Table 1 Occurrence of relapse in APL 93 trial

We finally tried to determine if early addition of chemotherapy to ATRA, which reduced the incidence of early relapses in APL 93 trial,1 also had an impact on the incidence of late relapses. This analysis was restricted to the groups randomized between ATRA followed (after CR achievement) by chemotherapy, and ATRA combined to upfront chemotherapy (i.e. 306 patients of APL 93 trial). Five late relapses were seen after ATRA combined to chemotherapy (2.7% of the 184 patients and 23% of all relapsing patients included in that treatment arm), vs four after ATRA followed by chemotherapy (3.2% of the 122 patients and 15% of all relapsing patients included in that treatment arm), showing the absence of obvious impact of early addition of chemotherapy on the occurrence of late relapses.

Thus, first late relapse (>4 years) was seen in about 3% of this large cohort of APL patients treated with ATRA and intensive chemotherapy. This incidence is similar to that previously reported after treatment of APL with chemotherapy alone.5, 6 This finding further confirms that the addition of ATRA to chemotherapy not only delays relapses but also reduces their incidence. Initial characteristics of the patients who had late relapses were rather those of ‘low-risk’ APL (especially with WBC<10 000/mm3 and female predominance). On the other hand, the proportion of patients with late relapse who had received maintenance was slightly lower than that of patients who did not relapse, suggesting that systematic use of maintenance treatment in APL may further reduce the incidence of late relapses. Whether those late relapses were due to re-emergence of the initial leukemic clone or due to occurrence of a secondary APL clone remains unknown.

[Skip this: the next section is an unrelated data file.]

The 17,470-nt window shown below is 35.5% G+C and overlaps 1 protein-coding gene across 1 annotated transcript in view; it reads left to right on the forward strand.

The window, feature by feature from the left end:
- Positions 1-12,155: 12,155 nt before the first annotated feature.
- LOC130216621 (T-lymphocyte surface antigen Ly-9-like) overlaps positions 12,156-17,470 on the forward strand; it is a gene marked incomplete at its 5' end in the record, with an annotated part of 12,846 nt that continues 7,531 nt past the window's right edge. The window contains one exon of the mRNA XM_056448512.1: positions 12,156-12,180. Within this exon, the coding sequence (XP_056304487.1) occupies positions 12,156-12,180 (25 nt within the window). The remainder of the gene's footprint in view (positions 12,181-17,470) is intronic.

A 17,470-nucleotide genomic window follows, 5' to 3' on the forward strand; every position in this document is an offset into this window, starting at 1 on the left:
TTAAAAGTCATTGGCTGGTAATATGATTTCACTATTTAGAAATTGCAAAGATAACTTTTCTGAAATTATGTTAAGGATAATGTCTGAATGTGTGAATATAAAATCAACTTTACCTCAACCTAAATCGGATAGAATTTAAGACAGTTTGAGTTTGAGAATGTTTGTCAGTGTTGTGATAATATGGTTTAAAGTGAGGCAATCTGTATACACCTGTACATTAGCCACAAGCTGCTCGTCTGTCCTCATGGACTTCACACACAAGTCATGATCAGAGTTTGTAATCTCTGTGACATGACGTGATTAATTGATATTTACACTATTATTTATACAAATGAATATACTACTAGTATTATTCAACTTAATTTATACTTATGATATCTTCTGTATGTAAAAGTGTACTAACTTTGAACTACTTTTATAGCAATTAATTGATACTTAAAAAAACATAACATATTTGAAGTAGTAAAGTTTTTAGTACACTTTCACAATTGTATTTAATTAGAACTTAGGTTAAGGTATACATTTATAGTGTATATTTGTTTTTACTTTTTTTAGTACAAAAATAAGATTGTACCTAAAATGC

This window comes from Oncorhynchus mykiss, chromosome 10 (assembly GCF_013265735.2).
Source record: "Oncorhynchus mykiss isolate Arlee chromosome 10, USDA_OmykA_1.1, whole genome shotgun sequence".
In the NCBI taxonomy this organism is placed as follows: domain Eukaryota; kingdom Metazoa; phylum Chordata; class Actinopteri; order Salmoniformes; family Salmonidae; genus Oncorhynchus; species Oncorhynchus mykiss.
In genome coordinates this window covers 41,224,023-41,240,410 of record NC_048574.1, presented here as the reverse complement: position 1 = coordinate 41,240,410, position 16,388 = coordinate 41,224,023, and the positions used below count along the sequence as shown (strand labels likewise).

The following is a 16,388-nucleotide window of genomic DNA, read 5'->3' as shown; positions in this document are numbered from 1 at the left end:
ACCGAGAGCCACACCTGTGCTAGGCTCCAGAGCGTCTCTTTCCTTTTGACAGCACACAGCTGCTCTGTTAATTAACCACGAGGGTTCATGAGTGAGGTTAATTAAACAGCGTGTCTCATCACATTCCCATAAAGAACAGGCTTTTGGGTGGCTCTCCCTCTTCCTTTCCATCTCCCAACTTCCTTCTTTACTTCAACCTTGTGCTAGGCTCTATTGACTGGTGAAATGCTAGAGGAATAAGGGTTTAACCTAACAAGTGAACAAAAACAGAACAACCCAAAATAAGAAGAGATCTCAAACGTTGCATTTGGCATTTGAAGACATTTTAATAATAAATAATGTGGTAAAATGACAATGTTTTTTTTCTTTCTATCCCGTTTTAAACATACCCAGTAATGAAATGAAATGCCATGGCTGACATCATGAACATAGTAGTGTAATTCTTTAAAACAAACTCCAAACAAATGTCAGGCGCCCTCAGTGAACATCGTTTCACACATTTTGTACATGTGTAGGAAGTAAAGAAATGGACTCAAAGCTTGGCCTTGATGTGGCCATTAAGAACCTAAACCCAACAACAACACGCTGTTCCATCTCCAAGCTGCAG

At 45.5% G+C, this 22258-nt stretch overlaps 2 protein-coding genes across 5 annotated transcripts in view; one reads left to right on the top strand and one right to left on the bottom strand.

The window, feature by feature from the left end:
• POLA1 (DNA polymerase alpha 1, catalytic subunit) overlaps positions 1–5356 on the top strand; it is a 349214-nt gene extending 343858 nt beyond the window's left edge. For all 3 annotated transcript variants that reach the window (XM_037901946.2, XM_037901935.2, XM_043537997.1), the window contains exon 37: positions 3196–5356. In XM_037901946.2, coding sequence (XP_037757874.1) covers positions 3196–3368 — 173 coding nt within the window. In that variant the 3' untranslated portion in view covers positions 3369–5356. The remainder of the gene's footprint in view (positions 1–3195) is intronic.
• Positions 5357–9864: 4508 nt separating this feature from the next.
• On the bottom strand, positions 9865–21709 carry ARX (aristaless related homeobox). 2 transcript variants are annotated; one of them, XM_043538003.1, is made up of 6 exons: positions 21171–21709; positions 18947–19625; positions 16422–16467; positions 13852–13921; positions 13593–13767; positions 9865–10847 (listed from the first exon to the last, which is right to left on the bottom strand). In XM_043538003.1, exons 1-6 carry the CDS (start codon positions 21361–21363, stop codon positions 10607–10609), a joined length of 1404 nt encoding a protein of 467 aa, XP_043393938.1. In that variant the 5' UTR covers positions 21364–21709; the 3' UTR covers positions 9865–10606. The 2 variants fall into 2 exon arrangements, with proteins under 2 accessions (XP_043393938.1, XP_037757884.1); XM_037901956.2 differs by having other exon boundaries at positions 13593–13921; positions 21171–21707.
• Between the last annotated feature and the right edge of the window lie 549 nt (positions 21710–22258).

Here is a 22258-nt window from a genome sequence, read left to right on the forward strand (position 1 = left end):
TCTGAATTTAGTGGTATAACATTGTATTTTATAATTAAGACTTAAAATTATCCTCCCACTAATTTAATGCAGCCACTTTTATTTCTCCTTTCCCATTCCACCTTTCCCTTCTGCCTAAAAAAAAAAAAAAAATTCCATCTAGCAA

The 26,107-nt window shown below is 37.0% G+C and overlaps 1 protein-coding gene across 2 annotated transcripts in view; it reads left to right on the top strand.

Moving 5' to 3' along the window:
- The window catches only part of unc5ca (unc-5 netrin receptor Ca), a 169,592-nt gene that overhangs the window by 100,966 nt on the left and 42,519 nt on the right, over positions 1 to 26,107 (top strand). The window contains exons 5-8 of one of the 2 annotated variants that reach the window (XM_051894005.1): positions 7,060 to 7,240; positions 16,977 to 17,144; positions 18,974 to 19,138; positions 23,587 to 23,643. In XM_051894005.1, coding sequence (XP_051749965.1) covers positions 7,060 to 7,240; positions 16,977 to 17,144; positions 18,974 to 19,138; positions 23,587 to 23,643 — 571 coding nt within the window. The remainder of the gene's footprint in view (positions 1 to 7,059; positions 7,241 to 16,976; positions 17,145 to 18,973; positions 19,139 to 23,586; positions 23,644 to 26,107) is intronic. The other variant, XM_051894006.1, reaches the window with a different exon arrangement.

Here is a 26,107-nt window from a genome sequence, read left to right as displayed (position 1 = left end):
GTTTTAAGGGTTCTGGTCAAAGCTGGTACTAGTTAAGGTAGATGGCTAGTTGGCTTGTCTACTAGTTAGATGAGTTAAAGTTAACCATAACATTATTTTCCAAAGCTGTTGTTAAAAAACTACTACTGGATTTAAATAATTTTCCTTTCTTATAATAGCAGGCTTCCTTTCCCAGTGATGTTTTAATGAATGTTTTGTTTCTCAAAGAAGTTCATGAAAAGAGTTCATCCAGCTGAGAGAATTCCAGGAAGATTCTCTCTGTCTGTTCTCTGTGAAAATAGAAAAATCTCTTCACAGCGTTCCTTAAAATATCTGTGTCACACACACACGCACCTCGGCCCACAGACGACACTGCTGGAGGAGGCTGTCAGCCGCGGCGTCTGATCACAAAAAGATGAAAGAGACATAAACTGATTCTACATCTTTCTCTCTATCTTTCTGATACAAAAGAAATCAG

In our experience, the prognosis of late relapses was overall favorable, in spite of the fact that they generally occurred before As2O3 – now considered as the treatment of choice for relapsing APL patients – was available.


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This work was supported by the Programme Hospitalier de Recherche Clinique (CHU Lille), the Association de Recherche Contre le Cancer and the Ligue Nationale Contre le Cancer (Comité du Nord).

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Correspondence to P Fenaux.

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Kelaidi, C., Ades, L., Chevret, S. et al. Late first relapses in APL treated with all-trans-retinoic acid- and anthracycline- based chemotherapy: the European APL group experience (APL 91 and APL 93 trials). Leukemia 20, 905–907 (2006).